U.S. banks are at it again. Inflation is at its highest level in decades. At the same time, interest rates on deposits at the Fed, Treasury bills, bonds and mortgages are rising rapidly to compensate. Yet banks are still in a holding pattern when it comes to the interest rates they pay to customers on savings accounts, certificates of deposit (CDs), and interest-checking accounts.
Here's the chart, which uses FDIC data from FRED. Note how customer deposit rates (in red) have hardly budged, despite the Fed beginning to raise rates last summer. This same sluggishness also occurred in 2015, the last time the Fed began to hike rates. Banks didn't boost savings accounts rates till two years later, in 2017!
Historically, rates on CDs seem a little more responsive. But they're still sluggish. The average 6-month CD still only yields a scrawny 0.09%, whereas the yield on a 6-month Treasury bill is now at 1.4%.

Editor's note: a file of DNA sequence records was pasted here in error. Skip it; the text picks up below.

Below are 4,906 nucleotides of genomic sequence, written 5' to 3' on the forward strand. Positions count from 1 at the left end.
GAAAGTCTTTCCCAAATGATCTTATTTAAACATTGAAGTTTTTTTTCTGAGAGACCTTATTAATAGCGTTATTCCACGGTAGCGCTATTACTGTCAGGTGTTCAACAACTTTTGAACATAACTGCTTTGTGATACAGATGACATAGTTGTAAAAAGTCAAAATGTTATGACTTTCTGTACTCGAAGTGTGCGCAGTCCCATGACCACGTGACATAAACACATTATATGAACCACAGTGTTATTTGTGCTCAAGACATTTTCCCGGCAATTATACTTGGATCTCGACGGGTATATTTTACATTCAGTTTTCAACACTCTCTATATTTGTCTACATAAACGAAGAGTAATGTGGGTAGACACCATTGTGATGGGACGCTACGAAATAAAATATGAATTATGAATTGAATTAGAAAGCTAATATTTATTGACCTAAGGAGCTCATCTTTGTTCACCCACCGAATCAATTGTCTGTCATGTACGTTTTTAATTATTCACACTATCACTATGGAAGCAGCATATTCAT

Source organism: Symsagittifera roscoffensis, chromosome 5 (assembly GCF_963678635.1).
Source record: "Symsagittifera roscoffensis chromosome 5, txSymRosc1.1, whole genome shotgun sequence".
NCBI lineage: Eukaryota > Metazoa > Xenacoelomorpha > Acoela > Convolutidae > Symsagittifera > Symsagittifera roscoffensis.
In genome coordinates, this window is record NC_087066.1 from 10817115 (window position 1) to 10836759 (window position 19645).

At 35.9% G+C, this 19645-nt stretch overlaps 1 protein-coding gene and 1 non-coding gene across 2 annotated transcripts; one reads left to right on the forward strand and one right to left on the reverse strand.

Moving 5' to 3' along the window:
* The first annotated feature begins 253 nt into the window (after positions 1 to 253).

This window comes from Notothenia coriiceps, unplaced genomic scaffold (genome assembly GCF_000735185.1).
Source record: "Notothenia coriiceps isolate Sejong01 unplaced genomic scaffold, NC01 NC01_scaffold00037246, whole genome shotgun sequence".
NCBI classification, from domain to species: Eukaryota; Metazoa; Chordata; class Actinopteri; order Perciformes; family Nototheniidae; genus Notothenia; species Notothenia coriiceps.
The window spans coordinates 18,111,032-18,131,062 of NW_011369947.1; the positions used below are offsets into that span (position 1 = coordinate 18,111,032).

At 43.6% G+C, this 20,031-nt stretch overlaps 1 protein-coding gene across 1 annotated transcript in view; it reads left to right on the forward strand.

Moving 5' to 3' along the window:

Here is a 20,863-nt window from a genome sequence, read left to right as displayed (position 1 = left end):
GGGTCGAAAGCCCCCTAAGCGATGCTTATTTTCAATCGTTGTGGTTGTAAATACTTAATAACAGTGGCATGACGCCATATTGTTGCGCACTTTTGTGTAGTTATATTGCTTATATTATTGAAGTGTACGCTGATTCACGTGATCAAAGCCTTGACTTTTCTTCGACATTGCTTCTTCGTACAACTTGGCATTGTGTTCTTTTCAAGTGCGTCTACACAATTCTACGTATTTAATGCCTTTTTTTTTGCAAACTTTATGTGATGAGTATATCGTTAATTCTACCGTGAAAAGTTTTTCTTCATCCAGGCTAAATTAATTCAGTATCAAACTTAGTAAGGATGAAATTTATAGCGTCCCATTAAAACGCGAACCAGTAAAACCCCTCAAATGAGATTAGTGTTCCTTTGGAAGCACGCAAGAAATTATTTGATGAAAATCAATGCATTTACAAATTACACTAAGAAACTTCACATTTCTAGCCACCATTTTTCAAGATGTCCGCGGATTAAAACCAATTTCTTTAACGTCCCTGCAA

This stickiness wouldn't be such a big deal if banks were also slow to reduce interest rates on customers' accounts – win some, lose some, right? But take a look at what happened when the Fed began to cut rates in mid-2019. Banks didn't hold off. They immediately started to pass lower rates on to their customers, and only became more aggressive when COVID hit in March 2020.
This observation isn't something that economists have ignored. In a paper entitled "Sticky Deposits", Federal Reserve economists John Driscoll & Ruth Judson found that rates are "downwards-flexible and upwards-sticky." This stickiness has consequences for regular Americans. If rate stickiness didn't exist, the authors estimate that U.S. depositors would have received as much as $100 billion more in interest per year!